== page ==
As I mentioned earlier, the “L” shaped mounting feet can be flipped so they point towards or away from each other.  One thing I noticed and do  appreciate are the matching notches on the feet and light bar body…..once tightened via the mounting screw, they engage each other and do not allow the light bar to rotate which is a problem I’ve seen several times on other off-road lights.  These notches are on both sides of the mounting feet (good design) which allows you to position the feet either way and still have a solid mount.

Since I was using steel bolts on an aluminum housing, I dug out my anti-seize compound and coated the screw threads before screwing the feet to the housing.  You can see a little bit of anti-seize around the screw head in the above photo.  It is no doubt over kill but then again, I know I won’t have an issue should I decide to pull this apart in a couple of years.  Folks in less forgiving environments (Arizona is quite forgiving when it comes to such things) no doubt use anti-seize compound by the case (or they should). 

More LED Light Bar

You can see the rubber isolator sandwiched between the mounting foot and the mounting plate.  I like this idea a lot.  Once I was ready to tighten the mounting bolts, I did so until I started to see a bit of bulge from the rubber isolator.  With the Nyloc nut on the mounting bolt, I new it would not vibrate loose and the rubber would give me the benefit of some “shock mounting”.  I’m not sure if that was the intended purpose but for me, it looks like it will do just that and so it is.

With the remaining mount bolts tightened, here is a pic of the LED light bar on the mounting plate.  I would have preferred to mount it to the bottom of the bumper’s mounting plate but it would have placed the light bar too close to the winch fairlead.  The last thing I need is the synthetic winch line getting in a fight with the light bar.  The light bar looks very well made but it would not stand up to the forces of an off-angle pull during a vehicle recovery. 

Here is a pic of the switch kit’s plug that attaches to the wiring pigtail on the light bar.  I’m not sure if this is a water proof or water resistant connector.  Regardless, it will go a long way in helping to keep the pin contacts corrosion free.  Corrosion on electrical connections is probably the most common cause of component and/or circuit related failure.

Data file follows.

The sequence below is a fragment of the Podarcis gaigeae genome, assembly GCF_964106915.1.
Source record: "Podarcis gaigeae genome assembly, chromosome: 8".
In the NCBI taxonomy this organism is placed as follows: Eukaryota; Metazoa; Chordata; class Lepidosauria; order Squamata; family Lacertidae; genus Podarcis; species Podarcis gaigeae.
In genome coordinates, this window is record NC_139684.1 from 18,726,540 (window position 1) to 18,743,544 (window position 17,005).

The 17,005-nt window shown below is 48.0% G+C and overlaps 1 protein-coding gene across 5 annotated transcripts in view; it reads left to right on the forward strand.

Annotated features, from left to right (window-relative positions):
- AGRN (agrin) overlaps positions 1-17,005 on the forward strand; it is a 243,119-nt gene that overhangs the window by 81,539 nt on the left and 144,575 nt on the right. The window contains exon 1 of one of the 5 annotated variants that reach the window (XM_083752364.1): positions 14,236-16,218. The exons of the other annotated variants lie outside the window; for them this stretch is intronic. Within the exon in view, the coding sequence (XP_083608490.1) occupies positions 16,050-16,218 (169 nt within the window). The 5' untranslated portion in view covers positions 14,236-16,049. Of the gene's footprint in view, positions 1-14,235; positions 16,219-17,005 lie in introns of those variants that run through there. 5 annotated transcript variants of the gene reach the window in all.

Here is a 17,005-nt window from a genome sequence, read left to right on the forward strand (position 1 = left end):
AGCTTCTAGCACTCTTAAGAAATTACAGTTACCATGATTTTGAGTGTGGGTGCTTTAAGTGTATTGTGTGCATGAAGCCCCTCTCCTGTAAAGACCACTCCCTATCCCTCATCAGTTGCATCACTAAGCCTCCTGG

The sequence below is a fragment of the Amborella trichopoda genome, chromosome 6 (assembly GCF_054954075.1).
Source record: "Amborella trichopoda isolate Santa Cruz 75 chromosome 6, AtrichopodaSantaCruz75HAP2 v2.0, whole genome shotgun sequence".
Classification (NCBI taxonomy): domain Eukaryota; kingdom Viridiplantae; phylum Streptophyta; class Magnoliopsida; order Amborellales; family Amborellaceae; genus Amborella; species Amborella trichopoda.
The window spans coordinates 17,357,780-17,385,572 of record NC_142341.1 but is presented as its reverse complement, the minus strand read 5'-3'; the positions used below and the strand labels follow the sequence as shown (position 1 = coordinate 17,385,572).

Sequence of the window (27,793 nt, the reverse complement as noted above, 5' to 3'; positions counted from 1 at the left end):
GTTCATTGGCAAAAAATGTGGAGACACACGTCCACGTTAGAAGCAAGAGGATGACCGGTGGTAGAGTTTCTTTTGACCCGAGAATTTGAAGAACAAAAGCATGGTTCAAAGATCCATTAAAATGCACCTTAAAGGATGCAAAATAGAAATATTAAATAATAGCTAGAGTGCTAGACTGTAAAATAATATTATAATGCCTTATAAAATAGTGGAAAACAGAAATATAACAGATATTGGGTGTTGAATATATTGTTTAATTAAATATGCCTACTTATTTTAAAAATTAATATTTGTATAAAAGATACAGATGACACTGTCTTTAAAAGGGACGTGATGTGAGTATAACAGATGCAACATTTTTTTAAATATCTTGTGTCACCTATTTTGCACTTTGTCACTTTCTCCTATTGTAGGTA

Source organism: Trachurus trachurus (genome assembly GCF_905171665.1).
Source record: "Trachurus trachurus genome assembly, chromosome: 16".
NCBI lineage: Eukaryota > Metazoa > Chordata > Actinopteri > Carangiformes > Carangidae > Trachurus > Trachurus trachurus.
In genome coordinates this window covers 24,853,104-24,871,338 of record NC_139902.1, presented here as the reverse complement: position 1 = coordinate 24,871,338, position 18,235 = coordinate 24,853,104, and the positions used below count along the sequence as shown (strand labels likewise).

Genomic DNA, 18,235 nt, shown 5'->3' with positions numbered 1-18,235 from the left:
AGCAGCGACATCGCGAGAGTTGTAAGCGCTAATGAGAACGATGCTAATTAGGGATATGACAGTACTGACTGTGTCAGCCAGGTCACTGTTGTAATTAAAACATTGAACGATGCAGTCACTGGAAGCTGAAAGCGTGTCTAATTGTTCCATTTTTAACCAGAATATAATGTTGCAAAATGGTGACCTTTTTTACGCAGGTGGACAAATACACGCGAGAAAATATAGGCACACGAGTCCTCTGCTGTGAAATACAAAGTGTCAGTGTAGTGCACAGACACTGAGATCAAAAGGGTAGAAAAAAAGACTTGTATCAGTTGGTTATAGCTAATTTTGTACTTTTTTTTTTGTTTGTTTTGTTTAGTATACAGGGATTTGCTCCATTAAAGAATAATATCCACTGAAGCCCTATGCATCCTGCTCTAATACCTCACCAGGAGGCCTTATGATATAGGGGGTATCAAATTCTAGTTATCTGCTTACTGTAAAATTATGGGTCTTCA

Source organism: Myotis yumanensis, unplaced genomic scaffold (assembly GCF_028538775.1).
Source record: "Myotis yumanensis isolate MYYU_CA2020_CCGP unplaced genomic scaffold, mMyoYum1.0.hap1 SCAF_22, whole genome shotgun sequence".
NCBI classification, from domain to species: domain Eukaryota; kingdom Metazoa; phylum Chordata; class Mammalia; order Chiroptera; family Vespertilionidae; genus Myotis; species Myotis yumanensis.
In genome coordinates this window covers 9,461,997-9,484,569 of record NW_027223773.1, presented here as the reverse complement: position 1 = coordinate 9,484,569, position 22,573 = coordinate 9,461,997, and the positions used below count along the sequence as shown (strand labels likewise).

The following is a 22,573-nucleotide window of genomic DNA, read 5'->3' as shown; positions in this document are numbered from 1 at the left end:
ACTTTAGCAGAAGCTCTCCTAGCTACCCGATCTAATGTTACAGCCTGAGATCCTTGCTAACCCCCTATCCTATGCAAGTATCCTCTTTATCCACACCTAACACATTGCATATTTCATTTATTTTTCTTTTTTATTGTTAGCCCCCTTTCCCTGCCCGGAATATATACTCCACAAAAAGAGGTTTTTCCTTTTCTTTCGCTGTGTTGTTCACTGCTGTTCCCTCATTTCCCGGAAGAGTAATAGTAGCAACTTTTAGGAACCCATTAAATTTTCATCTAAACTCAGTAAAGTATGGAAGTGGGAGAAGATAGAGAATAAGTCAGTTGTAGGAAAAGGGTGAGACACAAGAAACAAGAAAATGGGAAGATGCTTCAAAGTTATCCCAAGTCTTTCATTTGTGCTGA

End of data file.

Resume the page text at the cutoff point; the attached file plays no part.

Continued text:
Speaking of water proof, I was doing some digging on the Extreme LED Light Bars web site and found specs for the LED light bar itself.  It carries an IP67 rating which according to the FAQ on the web, breaks down to this:

This is a standardized way to measure solid particle (the first number (6)) and liquid (the second number (7)) penetration resistance. In this case, 6 is the highest level for solid particle resistance meaning that the unit is dust tight. 7 is the second highest level, but considering these aren’t meant for submarines, it is the highest practical level you should pay for and means these lights can stand to be submerged below 3.2 feet of water for 30 minutes without damage.

I routed the switch kit harness from the front bumper into the engine compartment following the same route my winch control cable travels.  Once the harness was inside the hood, I cable tied it to the existing harness and routed it to The Source power center.  By the way, if you aren’t familiar with the sPOD and The Source power center, click on that link.  It is an outstanding product for the serious off-road enthusiast. 

I cut the switch kit’s main power cable about 6 inches short of where it terminates in the power relay socket, after checking to ensure it would be long enough to reach the power center.  Why?  I had two empty slots (one now) in the power center.  With an integral fuse and power relay, I did not need the rest of the switch kit.  But it isn’t wasted…..I left more than enough wire length coming off the switch kit’s power relay to allow it to be used in some other project (probably by a friend).  Here is a good place to mention that the light bar is reverse polarity protected so if you are clumsy enough to attaching the power leads backwards, your investment won’t go up in smoke.  Personally, I’ve never relied on anyone’s reverse polarity protection and always double check my wiring before flipping the switch.  That’s just me….what can I say.